Professor Johannes Breuer, Director of the Centre for Paediatrics and Director of the Department of Paediatric Cardiology, is pleased that patients no longer have to commute back and forth between the University Hospital on Venusberg and the paediatric clinic on Adenauerallee. 1600 to 1700 children and adolescents are to be cared for each year in the children's heart centre of the university hospital, with 900 to 1000 heart catheter interventions and around 500 operations.
"Every child who has undergone heart surgery has to be cared for in the intensive care unit and sometimes for a long time, due to the complicated heart defects. This is the eye of the needle," says Breuer. The university hospital also lacks nursing staff - as is the case everywhere in hospitals. "We have invested a lot in training and this is now bearing fruit," reports the director. However, it is difficult to make up for the mistakes made in health policy over the past 15 years. According to Asfour, over 200 patients are on the waiting list: "We can perform more operations here than in the last two years in Sankt Augustin.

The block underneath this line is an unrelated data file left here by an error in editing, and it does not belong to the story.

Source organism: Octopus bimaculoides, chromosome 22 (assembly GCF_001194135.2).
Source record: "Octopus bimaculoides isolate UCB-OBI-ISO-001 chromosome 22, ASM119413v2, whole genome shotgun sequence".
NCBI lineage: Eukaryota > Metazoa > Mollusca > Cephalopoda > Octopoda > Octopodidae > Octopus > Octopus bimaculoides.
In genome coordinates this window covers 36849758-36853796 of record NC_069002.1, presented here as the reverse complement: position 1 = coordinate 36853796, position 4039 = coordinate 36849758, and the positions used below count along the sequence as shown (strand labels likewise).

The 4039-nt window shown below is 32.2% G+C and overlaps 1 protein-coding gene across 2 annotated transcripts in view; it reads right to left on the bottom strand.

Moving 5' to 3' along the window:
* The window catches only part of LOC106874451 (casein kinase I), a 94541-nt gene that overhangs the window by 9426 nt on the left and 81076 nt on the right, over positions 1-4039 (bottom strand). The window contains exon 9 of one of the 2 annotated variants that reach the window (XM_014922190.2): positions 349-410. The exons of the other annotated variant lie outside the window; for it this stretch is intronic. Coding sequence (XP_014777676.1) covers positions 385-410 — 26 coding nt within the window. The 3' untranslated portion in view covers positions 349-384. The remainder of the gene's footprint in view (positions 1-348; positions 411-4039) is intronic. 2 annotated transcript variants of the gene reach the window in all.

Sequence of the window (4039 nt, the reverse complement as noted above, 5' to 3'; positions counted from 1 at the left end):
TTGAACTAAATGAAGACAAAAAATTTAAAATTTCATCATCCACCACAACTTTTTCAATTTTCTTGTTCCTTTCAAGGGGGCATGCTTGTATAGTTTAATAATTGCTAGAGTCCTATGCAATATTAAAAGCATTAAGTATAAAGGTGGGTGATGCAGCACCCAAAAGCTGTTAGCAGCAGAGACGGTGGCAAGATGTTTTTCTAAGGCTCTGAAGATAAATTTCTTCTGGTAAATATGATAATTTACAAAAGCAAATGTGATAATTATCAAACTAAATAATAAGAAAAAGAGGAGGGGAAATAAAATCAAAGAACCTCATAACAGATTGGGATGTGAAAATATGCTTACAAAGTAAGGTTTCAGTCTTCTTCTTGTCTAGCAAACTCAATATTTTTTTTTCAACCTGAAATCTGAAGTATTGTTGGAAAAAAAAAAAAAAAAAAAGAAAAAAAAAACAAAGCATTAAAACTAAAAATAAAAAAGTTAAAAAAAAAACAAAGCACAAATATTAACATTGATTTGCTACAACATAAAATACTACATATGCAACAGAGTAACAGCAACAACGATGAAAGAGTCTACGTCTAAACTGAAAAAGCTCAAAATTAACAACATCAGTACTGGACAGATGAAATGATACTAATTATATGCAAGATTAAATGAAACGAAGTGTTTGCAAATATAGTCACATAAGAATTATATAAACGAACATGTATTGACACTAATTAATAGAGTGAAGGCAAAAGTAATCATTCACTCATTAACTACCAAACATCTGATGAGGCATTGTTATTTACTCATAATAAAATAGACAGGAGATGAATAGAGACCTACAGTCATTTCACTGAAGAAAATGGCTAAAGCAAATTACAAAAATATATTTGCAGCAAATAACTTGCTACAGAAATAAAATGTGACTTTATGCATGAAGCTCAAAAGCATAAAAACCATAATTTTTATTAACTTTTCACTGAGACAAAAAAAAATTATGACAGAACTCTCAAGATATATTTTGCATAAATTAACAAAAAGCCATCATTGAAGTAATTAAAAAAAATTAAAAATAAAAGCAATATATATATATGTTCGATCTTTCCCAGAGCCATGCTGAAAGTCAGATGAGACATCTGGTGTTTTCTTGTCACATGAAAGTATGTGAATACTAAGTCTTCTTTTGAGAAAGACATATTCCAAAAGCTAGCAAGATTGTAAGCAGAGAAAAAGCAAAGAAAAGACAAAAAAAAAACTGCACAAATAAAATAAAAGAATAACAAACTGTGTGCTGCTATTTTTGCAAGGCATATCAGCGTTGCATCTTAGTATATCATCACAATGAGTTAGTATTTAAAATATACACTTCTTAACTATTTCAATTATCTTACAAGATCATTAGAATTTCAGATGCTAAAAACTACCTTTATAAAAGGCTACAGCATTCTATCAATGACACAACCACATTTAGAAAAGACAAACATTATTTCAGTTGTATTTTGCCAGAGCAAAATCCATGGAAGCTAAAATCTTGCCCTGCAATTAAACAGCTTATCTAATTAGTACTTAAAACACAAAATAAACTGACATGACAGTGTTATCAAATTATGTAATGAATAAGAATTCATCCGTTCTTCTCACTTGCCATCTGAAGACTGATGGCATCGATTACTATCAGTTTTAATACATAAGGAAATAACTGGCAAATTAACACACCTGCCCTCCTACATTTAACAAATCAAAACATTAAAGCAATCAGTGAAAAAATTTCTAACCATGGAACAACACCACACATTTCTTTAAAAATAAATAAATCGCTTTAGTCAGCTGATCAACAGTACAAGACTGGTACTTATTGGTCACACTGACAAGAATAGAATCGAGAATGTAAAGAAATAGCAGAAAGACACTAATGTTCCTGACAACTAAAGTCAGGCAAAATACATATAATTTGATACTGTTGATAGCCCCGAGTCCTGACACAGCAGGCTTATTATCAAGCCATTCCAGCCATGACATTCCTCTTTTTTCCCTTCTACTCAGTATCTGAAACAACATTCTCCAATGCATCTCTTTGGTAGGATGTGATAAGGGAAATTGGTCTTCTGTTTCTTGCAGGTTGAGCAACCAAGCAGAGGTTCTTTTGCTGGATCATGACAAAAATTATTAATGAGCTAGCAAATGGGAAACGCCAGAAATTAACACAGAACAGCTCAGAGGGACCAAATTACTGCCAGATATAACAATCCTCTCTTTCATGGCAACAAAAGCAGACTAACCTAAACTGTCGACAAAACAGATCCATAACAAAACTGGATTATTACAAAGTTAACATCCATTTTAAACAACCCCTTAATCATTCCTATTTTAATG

Advertising for a crisis-proof job
The paediatric cardiology department has an inter-professional training ward, in which nursing students and students in their practical year, prospective physiotherapists and pharmacists temporarily take over the direction - accompanied by medical specialists. "The idea is that the young staff members are treating patients on their own responsibility, this promotes independence," says Breuer. In his view, nursing has an image problem, because the focus is mainly on shift work and staff shortages. That is why he wants to show "that it is a crisis-proof, responsible job where you deal with people“.